Hospitals in rebel-controlled Syrian territory face life-threatening power outages due to air strikes or shortages of the precious fuel.
Hospitals in rebel-controlled Syrian territory face life-threatening power outages due to air strikes or shortages of the precious fuel used for their generators.
The Union of Medical Care and Relief Organisations (UOSSM) hopes their new solar project can circumvent both challenges.
The UOSSM has installed 480 solar panels at a large hospital in opposition-controlled territory in northern Syria since December, it said, and the project officially went online on Tuesday.
The medical charity declined to specify the hospital's location out of fear it would be targeted by bombardment.
"Our goal was to install a solar energy system that can provide clean, reliable and low-cost energy to Syrian emergency hospitals," said Tarek Makdissi, who directs UOSSM's Syria Solar project.
"Patients in this hospital should never be hurt again because of a power cut," said Makdissi.
The World Health Organization has called Syria the world's most dangerous place for health workers, and hundreds of medical facilities have been destroyed in the six-year war.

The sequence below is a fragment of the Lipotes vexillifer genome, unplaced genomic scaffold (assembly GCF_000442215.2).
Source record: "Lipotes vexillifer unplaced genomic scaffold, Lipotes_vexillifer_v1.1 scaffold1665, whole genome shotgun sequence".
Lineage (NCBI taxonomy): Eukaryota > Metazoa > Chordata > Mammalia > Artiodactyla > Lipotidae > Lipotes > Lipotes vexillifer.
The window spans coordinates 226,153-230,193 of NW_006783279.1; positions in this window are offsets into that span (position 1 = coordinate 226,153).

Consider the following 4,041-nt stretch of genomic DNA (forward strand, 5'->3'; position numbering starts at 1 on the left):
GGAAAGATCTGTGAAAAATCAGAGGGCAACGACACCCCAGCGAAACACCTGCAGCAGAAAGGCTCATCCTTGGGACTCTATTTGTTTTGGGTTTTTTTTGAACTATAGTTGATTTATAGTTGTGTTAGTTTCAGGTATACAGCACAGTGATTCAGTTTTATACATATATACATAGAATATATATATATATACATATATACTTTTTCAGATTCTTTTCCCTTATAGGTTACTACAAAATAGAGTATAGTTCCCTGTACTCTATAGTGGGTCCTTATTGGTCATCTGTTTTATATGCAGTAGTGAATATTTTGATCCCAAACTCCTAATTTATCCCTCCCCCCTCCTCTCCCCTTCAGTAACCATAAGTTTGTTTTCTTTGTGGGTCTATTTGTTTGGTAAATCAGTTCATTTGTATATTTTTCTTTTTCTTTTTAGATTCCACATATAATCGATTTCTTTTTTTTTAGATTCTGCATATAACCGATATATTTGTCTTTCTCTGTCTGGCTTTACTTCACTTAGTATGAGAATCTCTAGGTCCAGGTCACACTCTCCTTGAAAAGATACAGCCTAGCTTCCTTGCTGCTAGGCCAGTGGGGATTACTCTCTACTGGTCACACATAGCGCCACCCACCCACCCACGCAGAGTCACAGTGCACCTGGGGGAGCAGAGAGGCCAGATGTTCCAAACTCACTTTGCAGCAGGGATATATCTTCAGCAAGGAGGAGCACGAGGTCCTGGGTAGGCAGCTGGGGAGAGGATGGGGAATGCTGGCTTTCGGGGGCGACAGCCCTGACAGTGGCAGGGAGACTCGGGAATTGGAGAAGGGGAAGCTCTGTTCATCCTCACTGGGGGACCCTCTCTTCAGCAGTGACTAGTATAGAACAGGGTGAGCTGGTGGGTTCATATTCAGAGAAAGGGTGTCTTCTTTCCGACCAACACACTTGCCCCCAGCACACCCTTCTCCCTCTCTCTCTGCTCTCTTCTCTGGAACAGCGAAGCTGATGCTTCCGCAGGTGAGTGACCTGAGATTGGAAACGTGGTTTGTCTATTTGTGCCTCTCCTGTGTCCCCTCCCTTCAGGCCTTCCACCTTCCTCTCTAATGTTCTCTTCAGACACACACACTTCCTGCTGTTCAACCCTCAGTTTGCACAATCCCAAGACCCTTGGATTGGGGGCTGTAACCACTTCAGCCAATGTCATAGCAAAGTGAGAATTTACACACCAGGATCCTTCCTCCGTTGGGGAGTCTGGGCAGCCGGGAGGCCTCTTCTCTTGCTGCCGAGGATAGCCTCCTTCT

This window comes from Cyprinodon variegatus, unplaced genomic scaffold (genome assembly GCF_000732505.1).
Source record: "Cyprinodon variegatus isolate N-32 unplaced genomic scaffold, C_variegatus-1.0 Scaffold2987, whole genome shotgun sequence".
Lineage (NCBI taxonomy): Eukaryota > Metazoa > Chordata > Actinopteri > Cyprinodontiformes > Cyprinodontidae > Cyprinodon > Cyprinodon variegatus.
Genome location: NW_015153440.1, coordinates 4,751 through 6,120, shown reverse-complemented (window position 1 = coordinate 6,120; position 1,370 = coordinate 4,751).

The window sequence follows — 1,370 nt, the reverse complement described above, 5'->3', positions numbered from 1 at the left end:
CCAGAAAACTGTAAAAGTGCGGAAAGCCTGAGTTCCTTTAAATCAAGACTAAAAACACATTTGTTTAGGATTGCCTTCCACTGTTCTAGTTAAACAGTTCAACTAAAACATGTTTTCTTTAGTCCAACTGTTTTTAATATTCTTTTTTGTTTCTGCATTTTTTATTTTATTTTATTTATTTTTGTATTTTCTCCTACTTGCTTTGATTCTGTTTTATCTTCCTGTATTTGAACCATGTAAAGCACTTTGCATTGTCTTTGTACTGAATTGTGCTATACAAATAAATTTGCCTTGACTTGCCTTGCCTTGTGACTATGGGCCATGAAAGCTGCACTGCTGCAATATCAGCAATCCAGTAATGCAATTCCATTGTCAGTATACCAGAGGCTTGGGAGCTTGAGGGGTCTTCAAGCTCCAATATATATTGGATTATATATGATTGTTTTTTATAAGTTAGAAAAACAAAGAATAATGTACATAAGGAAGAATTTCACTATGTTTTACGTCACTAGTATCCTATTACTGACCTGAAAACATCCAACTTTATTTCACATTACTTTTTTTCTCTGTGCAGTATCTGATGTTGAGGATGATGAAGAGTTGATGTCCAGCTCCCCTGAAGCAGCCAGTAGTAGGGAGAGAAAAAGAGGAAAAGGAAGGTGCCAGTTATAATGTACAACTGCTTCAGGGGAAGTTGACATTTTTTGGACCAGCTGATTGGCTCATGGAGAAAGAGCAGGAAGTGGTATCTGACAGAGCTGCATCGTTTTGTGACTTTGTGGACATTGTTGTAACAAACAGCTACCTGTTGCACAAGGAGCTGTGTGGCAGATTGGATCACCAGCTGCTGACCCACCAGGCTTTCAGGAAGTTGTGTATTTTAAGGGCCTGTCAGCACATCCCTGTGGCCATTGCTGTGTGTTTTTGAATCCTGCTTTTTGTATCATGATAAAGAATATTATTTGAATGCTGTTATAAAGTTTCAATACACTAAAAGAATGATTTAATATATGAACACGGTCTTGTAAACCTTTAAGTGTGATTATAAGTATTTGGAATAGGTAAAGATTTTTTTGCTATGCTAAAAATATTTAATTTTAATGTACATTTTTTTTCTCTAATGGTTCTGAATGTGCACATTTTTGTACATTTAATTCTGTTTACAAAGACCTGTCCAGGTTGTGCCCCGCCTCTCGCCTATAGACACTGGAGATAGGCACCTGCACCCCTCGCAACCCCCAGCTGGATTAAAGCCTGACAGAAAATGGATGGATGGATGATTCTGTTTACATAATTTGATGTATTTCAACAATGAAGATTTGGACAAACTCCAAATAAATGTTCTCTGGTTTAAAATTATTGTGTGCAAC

Some of the most infamous attacks on medical infrastructure took place as government forces tried to retake second city Aleppo from rebels last year.
One attack there in August left four newborn babies dead after the force of the blast cut off the oxygen supply to their incubators.
Last month alone, medics said air strikes knocked seven hospitals and clinics out of service in the northwestern province of Idlib.
According to UOSSM, the panels will help their facility save more than 7,000 litres (1,850 gallons) of expensive diesel each month -- amounting to an average of 20-30 percent of its energy costs.
They will help power care for between 700 and 800 patients.
And in case the power cuts completely, wards like the neo-natal facility, intensive care units, and emergency rooms can still run independently, said Shadi Alshhadeh, head of UOSSM's Switzerland branch.
The hospital's medical staff first thought of installing solar panels in 2014.
"When I first heard the idea, I thought these guys were crazy -- they're living under bombardment and thinking about clean, alternative energy?" Alshhadeh told AFP.
"But in reality, this isn't just about energy or the environment. This will allow all critical departments to keep working if there's bombing near the hospitals or if the power cuts," he said.
UOSSM will now seek about $1.5 million to fund solar panels at five more hospitals in rebel-held areas of northern Syria.
The conflict in Syria erupted in March 2011 with widespread anti-government protests, but it has since evolved into a multi-front civil war.
More than 320,000 people have been killed and millions displaced by the violence.